"No. If him catch me, me say me bored, me play. Me mustie. Him think mustie stupid, only play, never think. Him believe that. If him catch you, him not believe. Him know you peek. Me stupid mustie," Merle said, and sniffled for a moment before returning to drilling at the wooden wall with the sharpened nail. 'Very stupid, in fact. I once loved Tinker very much, and wanted him to be my mate. I still do love him, too. I can't explain it in your language, I don't know the words, but I do love him, and I also despise him. He's my best friend in the world, my only friend growing up, and I love him very much, but I despise him. He's sweet and wonderful and gentle and timid and so good with his paws and making things and he's also selfish and petty and spiteful and I love him and I hate him and oh, SPIRITS my arm HURTS...' Merle thought, the tears rolling down her face as she continued.
By half an hour, the pain was a throbbing, burning fire in her forearm muscles, and a sharp, hot flame in her fingers where the nail was wearing a blister. After an hour, Merle was quietly crying with agony. The blisters were long gone - now it was just raw flesh. She could feel Var's arms trembling, and she stopped for a moment. "If you arm tired, put me down," she said, trying not to sob.
"Lady Merle, if you can take it, so can I," Var replied.
Merle nodded silently, and resumed work. 'Oh, spirits the pain is so bad I know they are going to just have to cut off my arms oh please let me get through this wall before he comes back out please...'
Suddenly, the tip of the nail slipped, and for a moment, Merle thought she'd dropped it. She looked again, since her pain-numbed fingers were beyond telling her what was happening, and saw the nail was through. She knew she'd have to push it in tight to keep it from falling out, but she couldn't grip it anymore with her fingers. She thought about using her knife, but then discarded the idea - the way her fingers felt now, she might drop it and make a noise that would attract Tinker's attention. Finally, Merle just reached up, placed her right palm on the head of the nail, put her left paw on top of her right, and pressed hard. 'Oh, spirits that HURTS...'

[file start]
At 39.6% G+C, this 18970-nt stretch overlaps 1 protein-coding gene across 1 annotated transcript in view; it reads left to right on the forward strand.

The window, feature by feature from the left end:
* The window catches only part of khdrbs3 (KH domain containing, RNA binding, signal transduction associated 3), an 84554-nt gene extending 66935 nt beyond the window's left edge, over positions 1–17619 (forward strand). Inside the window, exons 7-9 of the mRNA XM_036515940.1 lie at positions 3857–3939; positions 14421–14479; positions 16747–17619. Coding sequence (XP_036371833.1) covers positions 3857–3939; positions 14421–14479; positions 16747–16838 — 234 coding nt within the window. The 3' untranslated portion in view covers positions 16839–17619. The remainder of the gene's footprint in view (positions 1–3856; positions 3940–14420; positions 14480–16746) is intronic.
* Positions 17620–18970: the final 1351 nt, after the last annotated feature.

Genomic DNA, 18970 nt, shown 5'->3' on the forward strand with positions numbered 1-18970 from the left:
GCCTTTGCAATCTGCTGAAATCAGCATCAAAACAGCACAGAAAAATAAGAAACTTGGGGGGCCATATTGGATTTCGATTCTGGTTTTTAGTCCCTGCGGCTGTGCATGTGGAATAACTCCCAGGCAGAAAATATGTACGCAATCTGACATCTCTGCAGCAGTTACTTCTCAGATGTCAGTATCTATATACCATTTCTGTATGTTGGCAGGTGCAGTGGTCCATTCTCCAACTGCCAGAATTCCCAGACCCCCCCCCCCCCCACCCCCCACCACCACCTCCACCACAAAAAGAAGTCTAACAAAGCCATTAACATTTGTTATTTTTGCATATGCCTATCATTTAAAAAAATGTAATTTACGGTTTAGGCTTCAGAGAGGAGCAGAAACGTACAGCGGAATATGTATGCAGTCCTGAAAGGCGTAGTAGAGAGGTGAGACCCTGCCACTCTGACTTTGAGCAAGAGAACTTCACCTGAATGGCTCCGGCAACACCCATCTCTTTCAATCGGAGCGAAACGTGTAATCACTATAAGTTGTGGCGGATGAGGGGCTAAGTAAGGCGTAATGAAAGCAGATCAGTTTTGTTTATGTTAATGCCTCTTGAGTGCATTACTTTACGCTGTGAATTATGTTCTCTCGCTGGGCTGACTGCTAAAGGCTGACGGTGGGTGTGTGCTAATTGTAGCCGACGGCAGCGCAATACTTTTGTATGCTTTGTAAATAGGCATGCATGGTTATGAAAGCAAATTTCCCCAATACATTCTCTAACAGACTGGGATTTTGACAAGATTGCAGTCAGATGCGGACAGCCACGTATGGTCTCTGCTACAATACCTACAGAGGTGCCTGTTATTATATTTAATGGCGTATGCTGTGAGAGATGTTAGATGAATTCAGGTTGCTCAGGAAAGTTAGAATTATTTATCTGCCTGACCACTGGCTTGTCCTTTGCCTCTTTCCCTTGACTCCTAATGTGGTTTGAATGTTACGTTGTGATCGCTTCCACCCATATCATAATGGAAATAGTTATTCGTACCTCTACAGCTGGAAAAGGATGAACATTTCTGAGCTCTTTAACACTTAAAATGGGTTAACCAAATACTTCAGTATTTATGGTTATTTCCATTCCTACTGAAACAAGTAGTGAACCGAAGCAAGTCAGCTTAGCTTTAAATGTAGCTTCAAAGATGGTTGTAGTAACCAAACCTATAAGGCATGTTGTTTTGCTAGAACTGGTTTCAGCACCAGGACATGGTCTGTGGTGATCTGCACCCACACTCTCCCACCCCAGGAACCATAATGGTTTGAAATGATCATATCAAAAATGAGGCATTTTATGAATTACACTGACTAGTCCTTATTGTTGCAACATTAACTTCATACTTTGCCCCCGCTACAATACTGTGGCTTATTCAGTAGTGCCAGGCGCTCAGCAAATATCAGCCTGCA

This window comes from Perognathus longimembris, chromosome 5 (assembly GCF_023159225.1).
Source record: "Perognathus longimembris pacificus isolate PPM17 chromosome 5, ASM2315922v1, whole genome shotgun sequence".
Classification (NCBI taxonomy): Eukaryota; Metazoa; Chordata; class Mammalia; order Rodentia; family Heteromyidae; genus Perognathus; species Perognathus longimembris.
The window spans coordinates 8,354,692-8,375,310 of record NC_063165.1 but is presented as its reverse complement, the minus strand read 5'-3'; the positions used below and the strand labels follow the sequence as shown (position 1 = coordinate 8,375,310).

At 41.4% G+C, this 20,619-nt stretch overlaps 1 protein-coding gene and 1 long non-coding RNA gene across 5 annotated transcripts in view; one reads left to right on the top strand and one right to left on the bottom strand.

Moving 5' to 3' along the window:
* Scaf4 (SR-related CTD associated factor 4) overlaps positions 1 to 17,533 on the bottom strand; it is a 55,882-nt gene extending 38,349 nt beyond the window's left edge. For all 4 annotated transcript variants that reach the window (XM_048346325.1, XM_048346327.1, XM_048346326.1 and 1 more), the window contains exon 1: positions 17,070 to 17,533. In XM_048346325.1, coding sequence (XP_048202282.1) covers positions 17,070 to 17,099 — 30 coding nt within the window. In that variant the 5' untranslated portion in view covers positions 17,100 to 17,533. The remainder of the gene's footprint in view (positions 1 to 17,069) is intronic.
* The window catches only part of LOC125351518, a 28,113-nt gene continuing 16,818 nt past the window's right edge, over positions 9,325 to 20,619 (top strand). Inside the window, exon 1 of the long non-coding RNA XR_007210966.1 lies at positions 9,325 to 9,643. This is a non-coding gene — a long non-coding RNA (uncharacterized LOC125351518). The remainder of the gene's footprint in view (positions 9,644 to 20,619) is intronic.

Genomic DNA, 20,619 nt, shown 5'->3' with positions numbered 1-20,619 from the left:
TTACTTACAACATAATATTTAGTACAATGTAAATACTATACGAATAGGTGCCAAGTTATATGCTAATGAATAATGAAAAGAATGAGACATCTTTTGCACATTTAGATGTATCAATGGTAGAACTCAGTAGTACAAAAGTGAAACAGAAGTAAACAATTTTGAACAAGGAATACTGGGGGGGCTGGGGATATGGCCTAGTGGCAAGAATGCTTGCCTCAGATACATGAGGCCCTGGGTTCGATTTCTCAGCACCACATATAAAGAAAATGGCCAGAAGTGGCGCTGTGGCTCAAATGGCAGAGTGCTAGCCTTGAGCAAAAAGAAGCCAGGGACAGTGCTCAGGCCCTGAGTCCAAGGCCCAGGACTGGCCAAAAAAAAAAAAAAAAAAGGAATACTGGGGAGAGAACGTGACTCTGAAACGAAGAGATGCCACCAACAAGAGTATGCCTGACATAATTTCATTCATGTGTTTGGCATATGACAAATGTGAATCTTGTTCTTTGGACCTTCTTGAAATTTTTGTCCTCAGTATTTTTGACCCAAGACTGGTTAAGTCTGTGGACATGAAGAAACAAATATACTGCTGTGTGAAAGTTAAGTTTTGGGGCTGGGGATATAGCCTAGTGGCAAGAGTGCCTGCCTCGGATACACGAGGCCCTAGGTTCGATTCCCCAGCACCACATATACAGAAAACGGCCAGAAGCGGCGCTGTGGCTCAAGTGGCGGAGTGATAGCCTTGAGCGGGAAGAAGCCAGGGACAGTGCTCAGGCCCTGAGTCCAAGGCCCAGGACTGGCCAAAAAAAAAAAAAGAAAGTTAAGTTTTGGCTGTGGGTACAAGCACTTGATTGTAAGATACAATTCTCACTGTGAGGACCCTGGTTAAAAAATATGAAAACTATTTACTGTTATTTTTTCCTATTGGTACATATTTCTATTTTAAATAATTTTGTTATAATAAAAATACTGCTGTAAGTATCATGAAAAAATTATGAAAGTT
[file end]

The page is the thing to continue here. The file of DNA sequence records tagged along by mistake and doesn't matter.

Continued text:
Merle looked at her paw. The head of the nail hadn't pierced the skin of her palm, but it had nearly done so. Her fingertips on both paws were raw, especially on her right paw, which was actually bleeding slightly. "Put me down, please," she said, struggling not to cry with the pain. Var did so, but nearly dropped her, his arms were so tired. Merle just plopped herself down on the stool, placed her forearms in her lap, palms up, and wept silently, biting her lip so as not to cry aloud. When she finally had herself under control, she spoke. "You put paw over nail. Then put head so shadow fall on paw. Then pull nail with fingers. Then look. When done, put nail back before pull head away, or him see sunlight through hole. Later, when him gone, you make hole little bigger, nail slip all way in, him not see, you see better. Try now."
"In a moment, my lady. I'm still having trouble lifting my paws above my waist," Var replied, his voice pained.
"It is good you blacksmith. Me think Warrior's arms give out long before," Merle said, trying to be complimentary.
"And it is good you are a warrior, my lady. I think a blacksmith would have given up with paws that looked like that," Var replied.
Merle looked down at her paws, and nodded. Her abused fingers were swelling, and the pain was excruciating both in her fingertips and in her forearms. 'Oh, spirits, I can hardly close my fingers anymore, and it hurts so bad...'
Var stepped over to the nail, lifting his paws to cover it with a small wince of pain. He then moved his head close, quietly wiggled the nail from the hole, and pressed his eye to the tiny hole. After looking for a few minutes, he slipped his paws back up, thrust the nail in, pushed on it hard to make sure it stayed, then leaned against the wall. "Well, My lady, I thank you. I now see what he is doing. I don't know why he is doing it, but I can see what he's doing, and it looks simple enough."